Walen chooses as a type-inspiration Ovid’s Iphis and Ianthe, which was performed in England during the period of study in at least two versions. Henry Bellamy’s Latin version (1621-1633), as with the original, stresses similarity as the foundation of attraction and depicts Iphis’s virtues in female-coded terms. The attraction of like to like is presented as natural and praiseworthy. In contrast to this, Iphis views her love as existing in isolation--something that has never happened before—rather than being part of a tradition or fashion for female-female desire. The possibility of sexual consummation is denied and treated as impossible. This is part of a common framing where homoeroticism as an orientation of desire is praised, so long as sexual fulfillment is avoided.

Here Walen reviews recent scholarship about the theme of “femme-femme desire” in the 17th century from scholars such as Traub, Jankowski, and Andreadis. This era saw a juxtaposition of sensually-expressed affection between women with assertions of purity and innocence. Some scholars suggest that the women (and dramatic characters) of this era did not view their expressions of love as being erotic, but rather adopted the ideals of platonic love, expressed within female spaces. Where the scholars differ is whether they consider these themes to have been subordinate to patriarchal structures (with women’s relationships being acceptable so long as they didn’t interfere with marriage) or whether they were inherently transgressive and anti-patriarchal.

In Shakespeare’s Two Noble Kinsmen the usual pattern of resolving female-female bonds in favor male-female ones is broken. Rather than heterosexual marriage being presented as the desired outcome, it is equated with tyranny. The character of Emilia not only does not shift her affection to a male character, but is portrayed as having a general predisposition toward bonds with women, even though other characters criticize this. The play ends with a critique of heterosexual passion and suggests that homoerotic bonds are superior.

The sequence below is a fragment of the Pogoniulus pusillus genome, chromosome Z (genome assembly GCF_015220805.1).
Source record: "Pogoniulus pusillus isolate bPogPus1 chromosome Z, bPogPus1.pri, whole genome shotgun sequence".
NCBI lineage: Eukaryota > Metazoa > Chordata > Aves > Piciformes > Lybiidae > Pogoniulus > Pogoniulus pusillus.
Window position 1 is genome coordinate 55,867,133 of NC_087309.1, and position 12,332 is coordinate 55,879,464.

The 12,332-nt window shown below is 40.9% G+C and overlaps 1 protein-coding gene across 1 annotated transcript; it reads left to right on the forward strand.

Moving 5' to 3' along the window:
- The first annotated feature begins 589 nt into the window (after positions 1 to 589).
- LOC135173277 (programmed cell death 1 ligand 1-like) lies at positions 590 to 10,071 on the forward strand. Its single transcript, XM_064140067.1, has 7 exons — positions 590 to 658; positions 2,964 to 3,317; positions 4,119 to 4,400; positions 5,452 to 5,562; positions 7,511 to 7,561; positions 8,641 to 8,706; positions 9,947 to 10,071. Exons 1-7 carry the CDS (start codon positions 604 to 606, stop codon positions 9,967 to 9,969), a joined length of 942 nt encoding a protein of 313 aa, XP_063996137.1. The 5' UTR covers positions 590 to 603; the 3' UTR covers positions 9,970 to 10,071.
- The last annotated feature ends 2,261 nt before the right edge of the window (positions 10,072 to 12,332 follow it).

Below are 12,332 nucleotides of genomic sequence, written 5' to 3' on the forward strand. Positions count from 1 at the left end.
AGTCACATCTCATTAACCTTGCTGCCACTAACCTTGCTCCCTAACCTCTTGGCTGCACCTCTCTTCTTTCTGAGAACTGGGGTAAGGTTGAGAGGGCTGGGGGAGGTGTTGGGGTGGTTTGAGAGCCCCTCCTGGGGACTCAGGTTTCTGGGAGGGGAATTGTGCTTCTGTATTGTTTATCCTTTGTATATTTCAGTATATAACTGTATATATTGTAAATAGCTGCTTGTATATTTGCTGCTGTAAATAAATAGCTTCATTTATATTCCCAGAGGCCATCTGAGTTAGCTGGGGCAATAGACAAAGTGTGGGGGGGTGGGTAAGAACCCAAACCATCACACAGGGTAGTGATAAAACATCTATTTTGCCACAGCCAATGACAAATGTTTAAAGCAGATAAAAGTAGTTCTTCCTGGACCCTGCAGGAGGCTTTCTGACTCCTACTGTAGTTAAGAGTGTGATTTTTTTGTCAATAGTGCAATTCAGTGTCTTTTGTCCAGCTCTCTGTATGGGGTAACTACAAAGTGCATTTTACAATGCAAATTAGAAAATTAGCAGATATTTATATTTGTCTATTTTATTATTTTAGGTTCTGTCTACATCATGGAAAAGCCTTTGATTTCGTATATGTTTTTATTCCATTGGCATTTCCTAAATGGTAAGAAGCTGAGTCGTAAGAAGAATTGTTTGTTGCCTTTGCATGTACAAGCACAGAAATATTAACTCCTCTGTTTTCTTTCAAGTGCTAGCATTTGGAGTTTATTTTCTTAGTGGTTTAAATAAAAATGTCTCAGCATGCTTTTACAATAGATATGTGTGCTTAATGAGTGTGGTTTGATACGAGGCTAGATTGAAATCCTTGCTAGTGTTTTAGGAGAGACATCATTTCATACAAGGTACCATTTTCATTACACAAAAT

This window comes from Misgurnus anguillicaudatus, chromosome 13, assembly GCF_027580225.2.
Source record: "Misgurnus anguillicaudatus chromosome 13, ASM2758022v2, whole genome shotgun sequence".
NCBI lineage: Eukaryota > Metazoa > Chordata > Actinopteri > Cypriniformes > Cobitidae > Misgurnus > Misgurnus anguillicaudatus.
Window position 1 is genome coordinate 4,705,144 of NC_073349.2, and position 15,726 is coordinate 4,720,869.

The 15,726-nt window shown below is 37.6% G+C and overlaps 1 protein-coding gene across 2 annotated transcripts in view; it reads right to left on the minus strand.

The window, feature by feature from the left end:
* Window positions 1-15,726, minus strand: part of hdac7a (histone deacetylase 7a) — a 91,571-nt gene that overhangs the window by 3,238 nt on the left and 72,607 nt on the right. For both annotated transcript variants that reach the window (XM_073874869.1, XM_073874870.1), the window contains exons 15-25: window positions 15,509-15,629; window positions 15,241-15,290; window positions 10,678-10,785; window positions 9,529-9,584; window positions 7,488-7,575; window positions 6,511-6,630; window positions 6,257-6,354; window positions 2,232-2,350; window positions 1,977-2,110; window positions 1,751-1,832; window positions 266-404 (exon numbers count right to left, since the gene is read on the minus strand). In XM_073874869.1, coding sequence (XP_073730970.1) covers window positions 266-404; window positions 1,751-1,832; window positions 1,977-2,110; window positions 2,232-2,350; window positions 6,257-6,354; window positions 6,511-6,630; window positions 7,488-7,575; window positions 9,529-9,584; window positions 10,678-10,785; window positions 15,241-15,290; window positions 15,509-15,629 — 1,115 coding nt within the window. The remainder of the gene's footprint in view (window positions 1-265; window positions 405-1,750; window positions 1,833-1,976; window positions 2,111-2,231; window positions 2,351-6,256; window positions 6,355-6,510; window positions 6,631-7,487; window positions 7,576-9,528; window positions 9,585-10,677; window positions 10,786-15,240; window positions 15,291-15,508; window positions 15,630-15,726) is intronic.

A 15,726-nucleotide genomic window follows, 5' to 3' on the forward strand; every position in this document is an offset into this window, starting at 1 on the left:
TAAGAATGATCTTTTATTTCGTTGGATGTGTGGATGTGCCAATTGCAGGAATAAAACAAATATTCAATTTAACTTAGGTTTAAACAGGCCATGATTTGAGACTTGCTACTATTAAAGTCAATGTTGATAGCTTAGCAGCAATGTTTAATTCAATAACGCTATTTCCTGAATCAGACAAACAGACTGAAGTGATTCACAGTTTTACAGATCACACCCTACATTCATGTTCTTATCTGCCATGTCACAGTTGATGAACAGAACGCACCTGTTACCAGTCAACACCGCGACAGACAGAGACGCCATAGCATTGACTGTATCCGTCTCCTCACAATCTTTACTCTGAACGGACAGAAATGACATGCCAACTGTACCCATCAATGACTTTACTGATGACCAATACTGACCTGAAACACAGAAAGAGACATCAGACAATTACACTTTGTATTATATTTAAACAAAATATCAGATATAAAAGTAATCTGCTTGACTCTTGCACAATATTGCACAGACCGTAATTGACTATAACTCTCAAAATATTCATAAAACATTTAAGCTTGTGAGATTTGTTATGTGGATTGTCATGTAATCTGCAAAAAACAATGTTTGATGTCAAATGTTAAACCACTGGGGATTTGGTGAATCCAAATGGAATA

Two plays discussed in Chapter 4 depict not simply individual female-female bonds but networks of female affinity. Heywood’s The Golden Age and Dymock’s translation of Il Pastor Fido portray multiple female-female relationships. The Golden Age takes up the myth of Callisto, depicting Diana’s attendant nymphs paired up in monogamous same-sex couples. These bonds are strong enough to ostracize Callisto when when she joins their band as there is no single woman to partner up with her. This allows for Callisto’s betrayal by Jupiter, disguised as Diana. But even when Callisto has been expelled from Diana’s band due to her rape by Jupiter, she rejects Jupiter’s arguments for the superiority of male-female relations.

Dymock’s version of Il Pastor Fido presents a pastoral setting in which an all-female band are participating in kissing competitions, allegedly in preparation for heterosexual marriage. This casual acceptance of same-sex erotics is undermined only slightly when the competition is won by the male Mirtillo in gender-disguise.

I. Affirmative Erotic Alliances Between Women

The works in this section derive from Sidney’s Arcadia and Honoré d’Urfé’s L’Astrée. The latter was adapted by Leonard Willan as Astræa (1651). [It occurs to me to wonder about the relationship between this title and the code-name used by Aphra Behn when she worked as a spy.]